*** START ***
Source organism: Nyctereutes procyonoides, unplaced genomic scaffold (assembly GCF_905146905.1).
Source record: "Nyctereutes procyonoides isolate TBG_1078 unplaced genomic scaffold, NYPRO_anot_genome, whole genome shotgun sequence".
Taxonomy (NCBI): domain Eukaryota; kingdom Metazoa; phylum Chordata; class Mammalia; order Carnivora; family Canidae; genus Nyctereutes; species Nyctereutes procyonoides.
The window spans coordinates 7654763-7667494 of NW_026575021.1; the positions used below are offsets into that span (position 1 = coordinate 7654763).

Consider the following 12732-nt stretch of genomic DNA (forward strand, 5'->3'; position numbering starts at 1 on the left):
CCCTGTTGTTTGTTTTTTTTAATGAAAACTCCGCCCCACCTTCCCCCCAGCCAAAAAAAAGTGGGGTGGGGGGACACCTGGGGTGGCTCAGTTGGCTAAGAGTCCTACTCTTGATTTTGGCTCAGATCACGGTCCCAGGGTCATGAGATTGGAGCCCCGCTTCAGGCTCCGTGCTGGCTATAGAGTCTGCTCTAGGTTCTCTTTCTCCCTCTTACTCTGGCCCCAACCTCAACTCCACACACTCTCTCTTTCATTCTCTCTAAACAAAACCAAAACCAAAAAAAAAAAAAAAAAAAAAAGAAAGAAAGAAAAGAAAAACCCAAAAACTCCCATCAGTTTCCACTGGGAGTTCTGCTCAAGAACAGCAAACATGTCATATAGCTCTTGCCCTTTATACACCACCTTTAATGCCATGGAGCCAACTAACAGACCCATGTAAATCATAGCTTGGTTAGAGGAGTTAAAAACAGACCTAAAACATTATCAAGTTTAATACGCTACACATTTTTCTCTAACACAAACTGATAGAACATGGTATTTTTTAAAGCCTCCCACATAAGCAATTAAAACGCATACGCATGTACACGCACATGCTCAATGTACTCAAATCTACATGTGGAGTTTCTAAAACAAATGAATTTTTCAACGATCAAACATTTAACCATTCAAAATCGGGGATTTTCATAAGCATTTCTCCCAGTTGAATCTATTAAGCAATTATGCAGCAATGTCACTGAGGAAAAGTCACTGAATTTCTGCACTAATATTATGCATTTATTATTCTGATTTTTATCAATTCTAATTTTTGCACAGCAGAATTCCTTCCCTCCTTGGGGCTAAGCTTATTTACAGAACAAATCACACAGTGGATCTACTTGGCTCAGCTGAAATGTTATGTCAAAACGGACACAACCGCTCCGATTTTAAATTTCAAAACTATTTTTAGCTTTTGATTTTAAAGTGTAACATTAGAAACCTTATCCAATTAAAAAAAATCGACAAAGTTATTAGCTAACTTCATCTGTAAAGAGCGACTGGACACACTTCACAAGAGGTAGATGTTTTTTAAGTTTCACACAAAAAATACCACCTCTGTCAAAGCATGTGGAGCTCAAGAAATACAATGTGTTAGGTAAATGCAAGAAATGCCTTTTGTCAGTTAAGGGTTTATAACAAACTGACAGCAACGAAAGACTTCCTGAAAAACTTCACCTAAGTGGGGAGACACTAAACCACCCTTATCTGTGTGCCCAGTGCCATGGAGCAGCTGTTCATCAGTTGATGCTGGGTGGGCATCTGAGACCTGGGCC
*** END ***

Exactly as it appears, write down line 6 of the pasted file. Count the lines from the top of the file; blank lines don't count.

CCCTGTTGTTTGTTTTTTTTAATGAAAACTCCGCCCCACCTTCCCCCCAGCCAAAAAAAAGTGGGGTGGGGGGACACCTGGGGTGGCTCAGTTGGCTAAGAGTCCTACTCTTGATTTTGGCTCAGATCACGGTCCCAGGGTCATGAGATTGGAGCCCCGCTTCAGGCTCCGTGCTGGCTATAGAGTCTGCTCTAGGTTCTCTTTCTCCCTCTTACTCTGGCCCCAACCTCAACTCCACACACTCTCTCTTTCATTCTCTCTAAACAAAACCAAAACCAAAAAAAAAAAAAAAAAAAAAAGAAAGAAAGAAAAGAAAAACCCAAAAACTCCCATCAGTTTCCACTGGGAGTTCTGCTCAAGAACAGCAAACATGTCATATAGCTCTTGCCCTTTATACACCACCTTTAATGCCATGGAGCCAACTAACAGACCCATGTAAATCATAGCTTGGTTAGAGGAGTTAAAAACAGACCTAAAACATTATCAAGTTTAATACGCTACACATTTTTCTCTAACACAAACTGATAGAACATGGTATTTTTTAAAGCCTCCCACATAAGCAATTAAAACGCATACGCATGTACACGCACATGCTCAATGTACTCAAATCTACATGTGGAGTTTCTAAAACAAATGAATTTTTCAACGATCAAACATTTAACCATTCAAAATCGGGGATTTTCATAAGCATTTCTCCCAGTTGAATCTATTAAGCAATTATGCAGCAATGTCACTGAGGAAAAGTCACTGAATTTCTGCACTAATATTATGCATTTATTATTCTGATTTTTATCAATTCTAATTTTTGCACAGCAGAATTCCTTCCCTCCTTGGGGCTAAGCTTATTTACAGAACAAATCACACAGTGGATCTACTTGGCTCAGCTGAAATGTTATGTCAAAACGGACACAACCGCTCCGATTTTAAATTTCAAAACTATTTTTAGCTTTTGATTTTAAAGTGTAACATTAGAAACCTTATCCAATTAAAAAAAATCGACAAAGTTATTAGCTAACTTCATCTGTAAAGAGCGACTGGACACACTTCACAAGAGGTAGATGTTTTTTAAGTTTCACACAAAAAATACCACCTCTGTCAAAGCATGTGGAGCTCAAGAAATACAATGTGTTAGGTAAATGCAAGAAATGCCTTTTGTCAGTTAAGGGTTTATAACAAACTGACAGCAACGAAAGACTTCCTGAAAAACTTCACCTAAGTGGGGAGACACTAAACCACCCTTATCTGTGTGCCCAGTGCCATGGAGCAGCTGTTCATCAGTTGATGCTGGGTGGGCATCTGAGACCTGGGCC